His Role in the Revolutionary War
Hamilton departed from his position on George Washington’s staff in 1781. However, he later returned to the military, when Washington assigned him a field command for the Battle of Yorktown towards the end of the same year. At this battle, Hamilton distinguished himself with his brilliant performance, leading a successful assault that contributed to the surrender of British General Lord Charles Cornwallis.
Washington appointed Hamilton in 1781 to command a light infantry battalion in Marquis de Lafayette’s Division. Hamilton played a key role at the Battle of Yorktown, which was the last major land battle of the American Revolutionary War. The siege took place from September 28 to October 19, 1781, during which the French attacked the British fort at Redoubt 9, while Hamilton simultaneously attacked Redoubt 10. The combined attack forced General Cornwallis to surrender.
“During Hamilton’s time, exhibiting bravery on the battlefield was one of the few ways for an unknown person to gain fame,” explains Michael E. Newton, author of Alexander Hamilton: The Formative Years. “Despite having a genius and being hard-working, Hamilton did not hail from a prominent family like most of the Founding Fathers. He knew that achieving glory in battle would make him famous and help him advance his career.”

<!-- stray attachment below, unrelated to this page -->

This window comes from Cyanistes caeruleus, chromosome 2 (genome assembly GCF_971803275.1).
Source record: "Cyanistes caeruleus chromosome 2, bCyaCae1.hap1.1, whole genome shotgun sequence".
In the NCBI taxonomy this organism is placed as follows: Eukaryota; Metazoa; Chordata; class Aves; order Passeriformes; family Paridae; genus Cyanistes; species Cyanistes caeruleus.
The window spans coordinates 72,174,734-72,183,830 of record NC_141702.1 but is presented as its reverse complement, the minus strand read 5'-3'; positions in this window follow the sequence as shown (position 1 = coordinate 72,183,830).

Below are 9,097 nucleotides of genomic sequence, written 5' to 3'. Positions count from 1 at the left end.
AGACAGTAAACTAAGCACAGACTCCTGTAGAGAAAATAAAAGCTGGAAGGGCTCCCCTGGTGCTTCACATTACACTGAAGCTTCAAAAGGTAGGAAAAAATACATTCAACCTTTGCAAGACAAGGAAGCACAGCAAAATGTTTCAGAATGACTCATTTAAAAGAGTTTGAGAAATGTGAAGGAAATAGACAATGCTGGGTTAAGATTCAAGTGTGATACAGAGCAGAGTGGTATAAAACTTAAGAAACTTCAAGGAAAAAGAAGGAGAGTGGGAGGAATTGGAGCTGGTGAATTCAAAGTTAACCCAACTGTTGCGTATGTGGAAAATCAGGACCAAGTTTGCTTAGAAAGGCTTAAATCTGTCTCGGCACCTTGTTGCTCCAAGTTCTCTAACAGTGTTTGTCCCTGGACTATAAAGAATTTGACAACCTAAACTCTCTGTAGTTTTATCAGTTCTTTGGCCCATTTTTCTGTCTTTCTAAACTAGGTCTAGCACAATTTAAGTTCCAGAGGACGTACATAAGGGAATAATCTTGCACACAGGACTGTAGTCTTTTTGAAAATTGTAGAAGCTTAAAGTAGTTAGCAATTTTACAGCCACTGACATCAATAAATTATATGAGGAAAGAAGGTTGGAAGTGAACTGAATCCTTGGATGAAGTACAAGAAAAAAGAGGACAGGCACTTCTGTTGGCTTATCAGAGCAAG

Brendan McConville, a professor of history at Boston University, adds that Hamilton was always sensitive about his humble origins, so it was important to him to prove himself during the war. “Although he wasa key aide to Washington for most of the war, Hamilton sought glory on the battlefield,” McConville says. “He saw victory on the battlefield as a way to earn a good reputation.”
Initially, according to Newton, someone else was given command of the assault on Redoubt 10. However, Hamilton objected, claiming that it was his turn and that he had seniority. “When Washington overturned the previous decision and gave Hamilton the command, Hamilton rushed to his friend and second-in-command, Nicholas Fish, and exclaimed ‘We have it! We have it!’ ”
The Patriot strategy for the attack was to approach the redoubts “in silence with guns unloaded, encircle the enemy and force them to surrender quickly with few casualties,” according to Newton.
“It was a surprise night assault on a moonless night—they did not want to give themselves away with flashes and the sound of guns,” McConville adds. “Bayonets were to be used to avoid giving away specific locations and silence was ordered.”